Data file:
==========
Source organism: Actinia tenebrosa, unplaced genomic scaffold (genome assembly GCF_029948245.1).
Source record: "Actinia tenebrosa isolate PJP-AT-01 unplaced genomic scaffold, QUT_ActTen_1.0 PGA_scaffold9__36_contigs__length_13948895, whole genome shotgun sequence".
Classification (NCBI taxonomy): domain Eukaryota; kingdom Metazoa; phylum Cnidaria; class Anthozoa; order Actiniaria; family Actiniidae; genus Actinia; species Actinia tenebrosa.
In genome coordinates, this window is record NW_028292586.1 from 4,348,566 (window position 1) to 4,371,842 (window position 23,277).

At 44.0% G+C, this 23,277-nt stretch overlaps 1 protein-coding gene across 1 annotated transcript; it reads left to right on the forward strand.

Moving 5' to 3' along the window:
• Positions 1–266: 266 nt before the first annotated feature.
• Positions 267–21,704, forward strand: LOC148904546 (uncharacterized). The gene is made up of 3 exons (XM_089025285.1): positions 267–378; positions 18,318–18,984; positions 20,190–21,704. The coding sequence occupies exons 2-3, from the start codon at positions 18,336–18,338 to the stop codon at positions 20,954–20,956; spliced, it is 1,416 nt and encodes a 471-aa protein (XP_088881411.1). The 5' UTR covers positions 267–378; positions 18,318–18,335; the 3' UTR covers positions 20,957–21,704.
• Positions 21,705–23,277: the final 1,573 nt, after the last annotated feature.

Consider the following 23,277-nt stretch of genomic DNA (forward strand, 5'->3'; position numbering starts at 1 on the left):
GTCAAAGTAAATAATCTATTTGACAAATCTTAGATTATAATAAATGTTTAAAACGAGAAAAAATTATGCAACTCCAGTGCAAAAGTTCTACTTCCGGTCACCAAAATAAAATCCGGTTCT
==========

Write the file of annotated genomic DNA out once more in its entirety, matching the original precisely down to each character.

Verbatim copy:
Source organism: Actinia tenebrosa, unplaced genomic scaffold (genome assembly GCF_029948245.1).
Source record: "Actinia tenebrosa isolate PJP-AT-01 unplaced genomic scaffold, QUT_ActTen_1.0 PGA_scaffold9__36_contigs__length_13948895, whole genome shotgun sequence".
Classification (NCBI taxonomy): domain Eukaryota; kingdom Metazoa; phylum Cnidaria; class Anthozoa; order Actiniaria; family Actiniidae; genus Actinia; species Actinia tenebrosa.
In genome coordinates, this window is record NW_028292586.1 from 4,348,566 (window position 1) to 4,371,842 (window position 23,277).

At 44.0% G+C, this 23,277-nt stretch overlaps 1 protein-coding gene across 1 annotated transcript; it reads left to right on the forward strand.

Moving 5' to 3' along the window:
• Positions 1–266: 266 nt before the first annotated feature.
• Positions 267–21,704, forward strand: LOC148904546 (uncharacterized). The gene is made up of 3 exons (XM_089025285.1): positions 267–378; positions 18,318–18,984; positions 20,190–21,704. The coding sequence occupies exons 2-3, from the start codon at positions 18,336–18,338 to the stop codon at positions 20,954–20,956; spliced, it is 1,416 nt and encodes a 471-aa protein (XP_088881411.1). The 5' UTR covers positions 267–378; positions 18,318–18,335; the 3' UTR covers positions 20,957–21,704.
• Positions 21,705–23,277: the final 1,573 nt, after the last annotated feature.

Consider the following 23,277-nt stretch of genomic DNA (forward strand, 5'->3'; position numbering starts at 1 on the left):
GTCAAAGTAAATAATCTATTTGACAAATCTTAGATTATAATAAATGTTTAAAACGAGAAAAAATTATGCAACTCCAGTGCAAAAGTTCTACTTCCGGTCACCAAAATAAAATCCGGTTCT